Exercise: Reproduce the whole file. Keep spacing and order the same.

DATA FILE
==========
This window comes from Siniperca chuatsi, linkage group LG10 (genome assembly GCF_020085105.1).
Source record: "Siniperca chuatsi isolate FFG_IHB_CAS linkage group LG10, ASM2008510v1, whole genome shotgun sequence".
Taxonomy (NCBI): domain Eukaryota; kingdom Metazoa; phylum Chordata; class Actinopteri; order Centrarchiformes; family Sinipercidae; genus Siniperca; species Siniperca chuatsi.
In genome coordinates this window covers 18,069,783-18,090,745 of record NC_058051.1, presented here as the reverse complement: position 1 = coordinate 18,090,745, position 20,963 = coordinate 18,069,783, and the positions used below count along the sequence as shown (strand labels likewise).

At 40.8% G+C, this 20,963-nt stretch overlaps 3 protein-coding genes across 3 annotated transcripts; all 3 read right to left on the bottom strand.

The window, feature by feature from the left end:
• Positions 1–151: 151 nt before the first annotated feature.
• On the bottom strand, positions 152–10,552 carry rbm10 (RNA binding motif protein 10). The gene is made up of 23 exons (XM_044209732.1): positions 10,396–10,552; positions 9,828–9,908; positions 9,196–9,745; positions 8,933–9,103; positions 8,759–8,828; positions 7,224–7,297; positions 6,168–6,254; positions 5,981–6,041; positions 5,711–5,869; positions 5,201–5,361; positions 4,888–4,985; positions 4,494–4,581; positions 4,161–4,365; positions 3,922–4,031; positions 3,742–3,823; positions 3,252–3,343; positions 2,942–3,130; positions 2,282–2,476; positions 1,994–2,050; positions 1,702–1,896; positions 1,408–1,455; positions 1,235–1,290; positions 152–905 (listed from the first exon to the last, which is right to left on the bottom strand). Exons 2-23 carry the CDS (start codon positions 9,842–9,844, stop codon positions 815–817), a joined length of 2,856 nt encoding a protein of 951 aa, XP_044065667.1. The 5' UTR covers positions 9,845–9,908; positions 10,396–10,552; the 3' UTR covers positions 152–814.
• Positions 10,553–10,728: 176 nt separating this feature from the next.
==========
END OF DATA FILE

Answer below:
This window comes from Siniperca chuatsi, linkage group LG10 (genome assembly GCF_020085105.1).
Source record: "Siniperca chuatsi isolate FFG_IHB_CAS linkage group LG10, ASM2008510v1, whole genome shotgun sequence".
Taxonomy (NCBI): domain Eukaryota; kingdom Metazoa; phylum Chordata; class Actinopteri; order Centrarchiformes; family Sinipercidae; genus Siniperca; species Siniperca chuatsi.
In genome coordinates this window covers 18,069,783-18,090,745 of record NC_058051.1, presented here as the reverse complement: position 1 = coordinate 18,090,745, position 20,963 = coordinate 18,069,783, and the positions used below count along the sequence as shown (strand labels likewise).

At 40.8% G+C, this 20,963-nt stretch overlaps 3 protein-coding genes across 3 annotated transcripts; all 3 read right to left on the bottom strand.

The window, feature by feature from the left end:
• Positions 1–151: 151 nt before the first annotated feature.
• On the bottom strand, positions 152–10,552 carry rbm10 (RNA binding motif protein 10). The gene is made up of 23 exons (XM_044209732.1): positions 10,396–10,552; positions 9,828–9,908; positions 9,196–9,745; positions 8,933–9,103; positions 8,759–8,828; positions 7,224–7,297; positions 6,168–6,254; positions 5,981–6,041; positions 5,711–5,869; positions 5,201–5,361; positions 4,888–4,985; positions 4,494–4,581; positions 4,161–4,365; positions 3,922–4,031; positions 3,742–3,823; positions 3,252–3,343; positions 2,942–3,130; positions 2,282–2,476; positions 1,994–2,050; positions 1,702–1,896; positions 1,408–1,455; positions 1,235–1,290; positions 152–905 (listed from the first exon to the last, which is right to left on the bottom strand). Exons 2-23 carry the CDS (start codon positions 9,842–9,844, stop codon positions 815–817), a joined length of 2,856 nt encoding a protein of 951 aa, XP_044065667.1. The 5' UTR covers positions 9,845–9,908; positions 10,396–10,552; the 3' UTR covers positions 152–814.
• Positions 10,553–10,728: 176 nt separating this feature from the next.